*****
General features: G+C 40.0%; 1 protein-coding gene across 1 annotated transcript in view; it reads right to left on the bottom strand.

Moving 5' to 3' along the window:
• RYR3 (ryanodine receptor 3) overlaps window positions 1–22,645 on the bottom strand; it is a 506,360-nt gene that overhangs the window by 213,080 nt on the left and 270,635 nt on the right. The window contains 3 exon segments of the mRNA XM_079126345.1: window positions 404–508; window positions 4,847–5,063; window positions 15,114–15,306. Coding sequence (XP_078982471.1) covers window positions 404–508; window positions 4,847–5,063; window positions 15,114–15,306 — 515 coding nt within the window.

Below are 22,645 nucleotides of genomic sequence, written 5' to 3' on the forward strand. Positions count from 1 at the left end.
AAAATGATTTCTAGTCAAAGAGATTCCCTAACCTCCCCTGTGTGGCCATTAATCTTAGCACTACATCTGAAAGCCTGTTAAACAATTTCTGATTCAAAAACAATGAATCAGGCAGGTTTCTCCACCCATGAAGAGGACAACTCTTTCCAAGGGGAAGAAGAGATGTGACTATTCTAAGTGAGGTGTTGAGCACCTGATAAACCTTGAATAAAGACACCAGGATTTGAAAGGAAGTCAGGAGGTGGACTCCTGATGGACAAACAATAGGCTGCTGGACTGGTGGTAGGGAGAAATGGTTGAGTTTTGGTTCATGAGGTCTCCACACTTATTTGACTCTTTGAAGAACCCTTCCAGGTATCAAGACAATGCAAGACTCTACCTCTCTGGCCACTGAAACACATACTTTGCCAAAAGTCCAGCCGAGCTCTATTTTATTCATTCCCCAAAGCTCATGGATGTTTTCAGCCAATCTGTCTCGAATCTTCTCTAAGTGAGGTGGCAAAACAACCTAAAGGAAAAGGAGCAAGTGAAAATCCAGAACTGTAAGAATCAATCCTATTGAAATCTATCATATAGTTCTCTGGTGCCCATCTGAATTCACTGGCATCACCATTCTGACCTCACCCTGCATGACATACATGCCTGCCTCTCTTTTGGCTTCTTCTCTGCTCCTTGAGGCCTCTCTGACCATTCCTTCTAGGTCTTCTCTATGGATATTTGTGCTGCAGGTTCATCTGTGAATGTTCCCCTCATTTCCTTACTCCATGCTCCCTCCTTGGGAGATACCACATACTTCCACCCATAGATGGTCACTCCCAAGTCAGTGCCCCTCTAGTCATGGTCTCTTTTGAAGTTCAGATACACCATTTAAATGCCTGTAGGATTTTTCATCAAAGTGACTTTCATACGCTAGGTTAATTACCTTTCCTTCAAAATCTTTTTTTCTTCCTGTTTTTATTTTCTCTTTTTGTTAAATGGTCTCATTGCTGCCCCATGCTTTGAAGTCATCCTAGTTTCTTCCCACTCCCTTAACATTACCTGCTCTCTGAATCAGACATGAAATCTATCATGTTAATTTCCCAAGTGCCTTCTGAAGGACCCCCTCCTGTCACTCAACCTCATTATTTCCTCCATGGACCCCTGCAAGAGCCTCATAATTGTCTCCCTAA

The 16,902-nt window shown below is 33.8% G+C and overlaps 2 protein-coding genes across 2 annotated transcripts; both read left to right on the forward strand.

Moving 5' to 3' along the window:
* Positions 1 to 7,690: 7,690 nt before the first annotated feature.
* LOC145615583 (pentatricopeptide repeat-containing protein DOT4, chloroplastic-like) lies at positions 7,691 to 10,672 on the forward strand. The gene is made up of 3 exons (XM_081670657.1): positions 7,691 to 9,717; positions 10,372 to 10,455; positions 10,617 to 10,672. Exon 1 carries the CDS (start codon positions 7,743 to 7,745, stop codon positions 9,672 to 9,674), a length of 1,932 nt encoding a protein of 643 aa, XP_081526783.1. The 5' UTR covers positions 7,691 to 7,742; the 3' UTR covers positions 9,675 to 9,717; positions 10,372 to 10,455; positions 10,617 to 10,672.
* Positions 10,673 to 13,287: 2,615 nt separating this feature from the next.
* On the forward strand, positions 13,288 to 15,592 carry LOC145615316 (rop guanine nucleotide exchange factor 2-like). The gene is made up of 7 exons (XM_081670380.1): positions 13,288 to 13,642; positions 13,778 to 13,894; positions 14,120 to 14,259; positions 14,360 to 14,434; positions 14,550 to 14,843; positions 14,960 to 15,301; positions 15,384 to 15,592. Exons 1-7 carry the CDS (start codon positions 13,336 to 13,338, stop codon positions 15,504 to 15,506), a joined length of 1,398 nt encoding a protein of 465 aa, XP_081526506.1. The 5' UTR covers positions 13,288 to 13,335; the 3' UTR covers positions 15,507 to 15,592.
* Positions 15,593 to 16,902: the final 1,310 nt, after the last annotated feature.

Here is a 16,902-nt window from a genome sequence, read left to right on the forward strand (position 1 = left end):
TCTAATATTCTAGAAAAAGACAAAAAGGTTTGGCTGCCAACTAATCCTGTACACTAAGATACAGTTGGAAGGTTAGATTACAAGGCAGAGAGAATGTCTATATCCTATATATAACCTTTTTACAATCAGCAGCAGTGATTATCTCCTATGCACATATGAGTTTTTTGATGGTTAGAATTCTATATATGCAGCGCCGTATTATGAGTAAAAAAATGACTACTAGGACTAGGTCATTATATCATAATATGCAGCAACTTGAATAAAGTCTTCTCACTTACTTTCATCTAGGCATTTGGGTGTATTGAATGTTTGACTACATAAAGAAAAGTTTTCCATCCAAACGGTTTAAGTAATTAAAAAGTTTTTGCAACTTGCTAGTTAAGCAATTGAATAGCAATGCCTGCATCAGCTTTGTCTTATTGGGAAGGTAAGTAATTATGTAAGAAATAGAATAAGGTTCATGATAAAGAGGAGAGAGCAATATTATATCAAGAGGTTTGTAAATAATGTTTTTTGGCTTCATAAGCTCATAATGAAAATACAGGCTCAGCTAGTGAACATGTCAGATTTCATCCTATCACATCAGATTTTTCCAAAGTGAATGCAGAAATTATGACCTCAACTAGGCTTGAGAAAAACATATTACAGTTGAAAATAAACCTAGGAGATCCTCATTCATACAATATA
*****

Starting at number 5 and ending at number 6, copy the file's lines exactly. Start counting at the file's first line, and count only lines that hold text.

AAAATGATTTCTAGTCAAAGAGATTCCCTAACCTCCCCTGTGTGGCCATTAATCTTAGCACTACATCTGAAAGCCTGTTAAACAATTTCTGATTCAAAAACAATGAATCAGGCAGGTTTCTCCACCCATGAAGAGGACAACTCTTTCCAAGGGGAAGAAGAGATGTGACTATTCTAAGTGAGGTGTTGAGCACCTGATAAACCTTGAATAAAGACACCAGGATTTGAAAGGAAGTCAGGAGGTGGACTCCTGATGGACAAACAATAGGCTGCTGGACTGGTGGTAGGGAGAAATGGTTGAGTTTTGGTTCATGAGGTCTCCACACTTATTTGACTCTTTGAAGAACCCTTCCAGGTATCAAGACAATGCAAGACTCTACCTCTCTGGCCACTGAAACACATACTTTGCCAAAAGTCCAGCCGAGCTCTATTTTATTCATTCCCCAAAGCTCATGGATGTTTTCAGCCAATCTGTCTCGAATCTTCTCTAAGTGAGGTGGCAAAACAACCTAAAGGAAAAGGAGCAAGTGAAAATCCAGAACTGTAAGAATCAATCCTATTGAAATCTATCATATAGTTCTCTGGTGCCCATCTGAATTCACTGGCATCACCATTCTGACCTCACCCTGCATGACATACATGCCTGCCTCTCTTTTGGCTTCTTCTCTGCTCCTTGAGGCCTCTCTGACCATTCCTTCTAGGTCTTCTCTATGGATATTTGTGCTGCAGGTTCATCTGTGAATGTTCCCCTCATTTCCTTACTCCATGCTCCCTCCTTGGGAGATACCACATACTTCCACCCATAGATGGTCACTCCCAAGTCAGTGCCCCTCTAGTCATGGTCTCTTTTGAAGTTCAGATACACCATTTAAATGCCTGTAGGATTTTTCATCAAAGTGACTTTCATACGCTAGGTTAATTACCTTTCCTTCAAAATCTTTTTTTCTTCCTGTTTTTATTTTCTCTTTTTGTTAAATGGTCTCATTGCTGCCCCATGCTTTGAAGTCATCCTAGTTTCTTCCCACTCCCTTAACATTACCTGCTCTCTGAATCAGACATGAAATCTATCATGTTAATTTCCCAAGTGCCTTCTGAAGGACCCCCTCCTGTCACTCAACCTCATTATTTCCTCCATGGACCCCTGCAAGAGCCTCATAATTGTCTCCCTAA

The 16,902-nt window shown below is 33.8% G+C and overlaps 2 protein-coding genes across 2 annotated transcripts; both read left to right on the forward strand.